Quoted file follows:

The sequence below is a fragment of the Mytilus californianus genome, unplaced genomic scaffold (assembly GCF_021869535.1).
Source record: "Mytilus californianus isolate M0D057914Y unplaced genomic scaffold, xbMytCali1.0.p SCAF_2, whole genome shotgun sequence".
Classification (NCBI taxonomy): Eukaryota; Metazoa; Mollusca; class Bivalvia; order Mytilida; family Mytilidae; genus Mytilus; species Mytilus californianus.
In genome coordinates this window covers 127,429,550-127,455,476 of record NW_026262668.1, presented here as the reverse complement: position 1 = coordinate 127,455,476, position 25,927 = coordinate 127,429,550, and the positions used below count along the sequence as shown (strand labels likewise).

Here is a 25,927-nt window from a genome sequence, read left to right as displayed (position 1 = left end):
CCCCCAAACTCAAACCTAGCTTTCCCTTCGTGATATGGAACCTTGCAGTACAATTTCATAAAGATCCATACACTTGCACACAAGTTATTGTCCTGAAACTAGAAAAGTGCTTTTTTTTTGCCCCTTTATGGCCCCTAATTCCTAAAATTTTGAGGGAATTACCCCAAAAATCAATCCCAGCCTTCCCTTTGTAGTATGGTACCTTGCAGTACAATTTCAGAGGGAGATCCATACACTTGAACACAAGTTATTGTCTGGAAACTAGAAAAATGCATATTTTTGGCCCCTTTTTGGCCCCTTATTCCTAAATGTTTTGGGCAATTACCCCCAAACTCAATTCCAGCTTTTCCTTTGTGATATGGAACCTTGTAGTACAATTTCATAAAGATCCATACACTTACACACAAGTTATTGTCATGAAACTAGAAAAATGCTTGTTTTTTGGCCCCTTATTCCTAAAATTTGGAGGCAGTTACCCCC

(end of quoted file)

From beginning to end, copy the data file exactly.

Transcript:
The sequence below is a fragment of the Mytilus californianus genome, unplaced genomic scaffold (assembly GCF_021869535.1).
Source record: "Mytilus californianus isolate M0D057914Y unplaced genomic scaffold, xbMytCali1.0.p SCAF_2, whole genome shotgun sequence".
Classification (NCBI taxonomy): Eukaryota; Metazoa; Mollusca; class Bivalvia; order Mytilida; family Mytilidae; genus Mytilus; species Mytilus californianus.
In genome coordinates this window covers 127,429,550-127,455,476 of record NW_026262668.1, presented here as the reverse complement: position 1 = coordinate 127,455,476, position 25,927 = coordinate 127,429,550, and the positions used below count along the sequence as shown (strand labels likewise).

Here is a 25,927-nt window from a genome sequence, read left to right as displayed (position 1 = left end):
CCCCCAAACTCAAACCTAGCTTTCCCTTCGTGATATGGAACCTTGCAGTACAATTTCATAAAGATCCATACACTTGCACACAAGTTATTGTCCTGAAACTAGAAAAGTGCTTTTTTTTTGCCCCTTTATGGCCCCTAATTCCTAAAATTTTGAGGGAATTACCCCAAAAATCAATCCCAGCCTTCCCTTTGTAGTATGGTACCTTGCAGTACAATTTCAGAGGGAGATCCATACACTTGAACACAAGTTATTGTCTGGAAACTAGAAAAATGCATATTTTTGGCCCCTTTTTGGCCCCTTATTCCTAAATGTTTTGGGCAATTACCCCCAAACTCAATTCCAGCTTTTCCTTTGTGATATGGAACCTTGTAGTACAATTTCATAAAGATCCATACACTTACACACAAGTTATTGTCATGAAACTAGAAAAATGCTTGTTTTTTGGCCCCTTATTCCTAAAATTTGGAGGCAGTTACCCCC